Truths
  • The first mystery is a forced perspective trick accomplished by the building itself, no setup needed. For example, the hallway narrows as you walk along it, making the hallway appear longer than it actually is. Naturally, this causes the detectives to believe Sparrow entered an entirely different door than she actually did. The door she entered wasn't to a guestroom at all, so she was able to escape with no complications.
    As for the second mystery, these characters are not humans with actual names, but birds. The real culprit never escaped the room but was the "lifelike heron statue" the entire time. This business with chasing Sparrow was just a red herring, as seagulls are wont to eat.
  • forced perspective was not used in this board.
  • Every characters in this board are human
  • The room that Sparrow entered was not a guestroom, so the red from Kingfisher does not apply, and she used another exit. The labels on the doors were switched, and because of the confusing decoration, Kingfisher didn't notice this was the wrong room.
    As for the second locked room, Sparrow was not the culprit. The real culprit snuck in from the back entrance when the detectives entered or left (which is why the culprit told the detectives at all). As for their escape, recall that the entrance to reception, where the keycard station is, is above. The culprit swung the corpse up to the keycard station, so they could escape, then let gravity bring it back down to the ground.
  • he "Room 102" label was never switched with another label. Sparrow was the culprit.
  • Sparrow had already set up Heron to die before the chase.

    Sparrow was already hiding in the gallery coming from the back exit by the time the doors were closed, then ambushed Heron (knocking them unconscious) and tied their neck, using the ladder to get up to the chandelier.

    They used the keycard to open the doors, as the keycard toggles between open and closed. And obviously stole the painting.

    Sparrow got up to the top of the far stairs holding the corpse to prepare a corpse swing, assuming the magnetic sensor is rather lenient, swinging it from one side to the other but escaping out the back before the doors closed.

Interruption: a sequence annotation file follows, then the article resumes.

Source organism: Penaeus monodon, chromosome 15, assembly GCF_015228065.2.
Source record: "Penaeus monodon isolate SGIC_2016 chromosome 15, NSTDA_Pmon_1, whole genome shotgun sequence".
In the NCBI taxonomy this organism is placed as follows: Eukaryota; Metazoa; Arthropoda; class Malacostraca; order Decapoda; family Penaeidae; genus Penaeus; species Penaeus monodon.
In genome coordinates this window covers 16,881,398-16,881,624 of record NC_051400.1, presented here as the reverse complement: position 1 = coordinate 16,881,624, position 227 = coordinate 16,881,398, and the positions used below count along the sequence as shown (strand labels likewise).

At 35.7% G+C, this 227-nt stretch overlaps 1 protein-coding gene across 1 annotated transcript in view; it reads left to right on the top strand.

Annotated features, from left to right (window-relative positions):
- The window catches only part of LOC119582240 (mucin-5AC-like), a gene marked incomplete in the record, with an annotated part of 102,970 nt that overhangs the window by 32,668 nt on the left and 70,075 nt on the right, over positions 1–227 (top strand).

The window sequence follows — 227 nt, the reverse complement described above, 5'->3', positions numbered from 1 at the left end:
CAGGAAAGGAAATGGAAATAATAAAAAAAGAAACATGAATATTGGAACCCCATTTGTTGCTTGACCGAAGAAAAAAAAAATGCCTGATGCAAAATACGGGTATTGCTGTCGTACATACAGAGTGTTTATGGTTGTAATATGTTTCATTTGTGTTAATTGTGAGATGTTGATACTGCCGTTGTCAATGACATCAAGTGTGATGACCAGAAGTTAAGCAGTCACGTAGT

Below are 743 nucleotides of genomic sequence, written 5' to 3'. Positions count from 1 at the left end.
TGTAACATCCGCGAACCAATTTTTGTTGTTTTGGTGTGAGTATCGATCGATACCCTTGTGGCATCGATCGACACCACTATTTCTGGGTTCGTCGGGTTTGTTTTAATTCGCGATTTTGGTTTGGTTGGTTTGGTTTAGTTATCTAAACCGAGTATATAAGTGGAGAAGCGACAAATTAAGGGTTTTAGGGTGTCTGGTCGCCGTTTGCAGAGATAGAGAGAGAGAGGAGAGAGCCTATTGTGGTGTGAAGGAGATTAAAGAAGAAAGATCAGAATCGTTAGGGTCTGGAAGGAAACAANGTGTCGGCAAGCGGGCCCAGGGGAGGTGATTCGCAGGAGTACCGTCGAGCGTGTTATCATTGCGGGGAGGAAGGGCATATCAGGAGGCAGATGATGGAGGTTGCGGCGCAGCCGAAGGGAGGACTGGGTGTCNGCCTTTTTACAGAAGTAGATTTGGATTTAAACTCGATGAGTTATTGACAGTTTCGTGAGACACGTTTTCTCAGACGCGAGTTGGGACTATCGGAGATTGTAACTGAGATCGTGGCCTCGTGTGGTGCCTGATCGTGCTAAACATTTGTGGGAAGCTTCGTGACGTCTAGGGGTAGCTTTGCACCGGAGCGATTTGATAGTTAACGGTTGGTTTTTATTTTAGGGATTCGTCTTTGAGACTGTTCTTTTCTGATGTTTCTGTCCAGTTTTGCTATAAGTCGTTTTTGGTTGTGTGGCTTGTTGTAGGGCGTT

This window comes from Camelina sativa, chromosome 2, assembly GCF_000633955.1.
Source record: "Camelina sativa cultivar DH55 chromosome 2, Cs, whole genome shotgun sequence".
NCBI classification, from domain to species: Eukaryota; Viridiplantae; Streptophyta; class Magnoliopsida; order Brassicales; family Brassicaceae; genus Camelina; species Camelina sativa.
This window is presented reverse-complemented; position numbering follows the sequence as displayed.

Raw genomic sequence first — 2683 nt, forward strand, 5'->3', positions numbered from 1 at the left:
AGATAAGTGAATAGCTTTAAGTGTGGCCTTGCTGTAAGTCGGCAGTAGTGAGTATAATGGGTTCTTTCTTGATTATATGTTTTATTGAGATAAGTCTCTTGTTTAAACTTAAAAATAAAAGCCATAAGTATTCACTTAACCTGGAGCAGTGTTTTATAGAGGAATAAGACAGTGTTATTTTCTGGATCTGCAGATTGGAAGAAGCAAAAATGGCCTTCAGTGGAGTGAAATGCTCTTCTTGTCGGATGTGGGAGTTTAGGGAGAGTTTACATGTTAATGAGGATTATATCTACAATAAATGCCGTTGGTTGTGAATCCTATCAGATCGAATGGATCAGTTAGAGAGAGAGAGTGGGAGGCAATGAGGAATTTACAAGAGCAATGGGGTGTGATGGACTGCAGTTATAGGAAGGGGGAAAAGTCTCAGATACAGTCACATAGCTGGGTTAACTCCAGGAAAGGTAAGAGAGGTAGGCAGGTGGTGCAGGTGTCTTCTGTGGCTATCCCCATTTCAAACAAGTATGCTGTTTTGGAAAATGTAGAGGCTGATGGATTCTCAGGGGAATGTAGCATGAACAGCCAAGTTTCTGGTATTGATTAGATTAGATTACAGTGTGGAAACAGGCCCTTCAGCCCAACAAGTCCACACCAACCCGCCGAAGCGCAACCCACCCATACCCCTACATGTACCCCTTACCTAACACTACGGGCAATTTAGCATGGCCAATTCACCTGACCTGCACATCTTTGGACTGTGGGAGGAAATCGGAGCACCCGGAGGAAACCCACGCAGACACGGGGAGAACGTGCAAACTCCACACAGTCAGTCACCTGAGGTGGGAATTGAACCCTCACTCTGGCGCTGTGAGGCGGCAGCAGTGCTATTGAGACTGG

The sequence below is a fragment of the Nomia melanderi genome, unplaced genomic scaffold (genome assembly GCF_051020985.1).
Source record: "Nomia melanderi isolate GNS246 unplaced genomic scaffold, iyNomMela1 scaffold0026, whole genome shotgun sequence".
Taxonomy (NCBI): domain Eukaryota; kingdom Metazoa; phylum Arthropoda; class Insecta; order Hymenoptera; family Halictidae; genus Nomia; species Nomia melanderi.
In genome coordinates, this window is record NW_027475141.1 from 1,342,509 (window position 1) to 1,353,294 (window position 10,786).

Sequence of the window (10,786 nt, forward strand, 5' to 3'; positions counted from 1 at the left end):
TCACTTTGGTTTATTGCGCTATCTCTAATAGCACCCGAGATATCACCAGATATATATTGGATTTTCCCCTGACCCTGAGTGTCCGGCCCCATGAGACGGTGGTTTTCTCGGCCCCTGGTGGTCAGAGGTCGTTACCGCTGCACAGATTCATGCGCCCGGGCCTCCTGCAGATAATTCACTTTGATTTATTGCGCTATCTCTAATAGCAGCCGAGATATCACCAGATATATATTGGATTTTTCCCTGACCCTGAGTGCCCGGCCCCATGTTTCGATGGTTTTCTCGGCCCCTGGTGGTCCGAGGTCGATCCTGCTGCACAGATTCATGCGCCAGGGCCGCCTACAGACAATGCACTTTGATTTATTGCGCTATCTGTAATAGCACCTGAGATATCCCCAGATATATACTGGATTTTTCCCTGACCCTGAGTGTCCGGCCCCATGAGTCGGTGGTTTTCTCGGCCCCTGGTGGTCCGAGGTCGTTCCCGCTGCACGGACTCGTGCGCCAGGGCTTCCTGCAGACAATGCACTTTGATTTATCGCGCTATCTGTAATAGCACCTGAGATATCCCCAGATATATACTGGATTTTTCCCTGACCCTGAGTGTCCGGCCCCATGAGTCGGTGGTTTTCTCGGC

I'm going to say they also had glue to keep the keycard in the right hand.

  • Sparrow never escaped Room 102.
  • Heron was still alive when the detectives met Sparrow in the reception area
  • to lock both doors you need to use the card on each door's sensor.
  • Heron forgot to lock that door
  • to the protagonists, Sparrow seemingly ran into one of the rooms. But she actually fell outside. The door was locked because it either had an autolock (like hotel rooms should have) or she managed to hold on to the door long enough to lock the deadbolt.
  • Now outside, Sparrow tried the door to the gallery and found it unlocked. Immediately upon entering, she spotted Heron still doing whatever she was doing. Sparrow struck from behind and killed her.
  • Our culprit looted the corpse, found the keycard, and immediately thought of a plan.
  • Before anything, she stole the painting.
  • After this, she put the key card on the corpse's hand and closed it. When rigor mortis appeared around 2 or 3 hours later, the hand would remain closed and would not let go of the card.
  • Once rigor mortis had set in, Sparrow used the ladder to reach the chandelier.
  • she managed to tie a rope to the chandelier, and then tied the end to the top of the back door's stairs.
  • That done, the corpse was brought up the stairs. Sparrow untied the rope and tied it around poor (dead) Heron's neck. She screamed super loud so people would come to the gallery and opened the door leading to the back.
  • Sparrow brought the victim's hand to the sensor (remember it held the keycard), pushed it off the stairs as she herself jumped out the hotel before the door closed.
  • The thief then got away with the painting.
  • The witch concedes.
  • Posts 10Views 39
    Log in to reply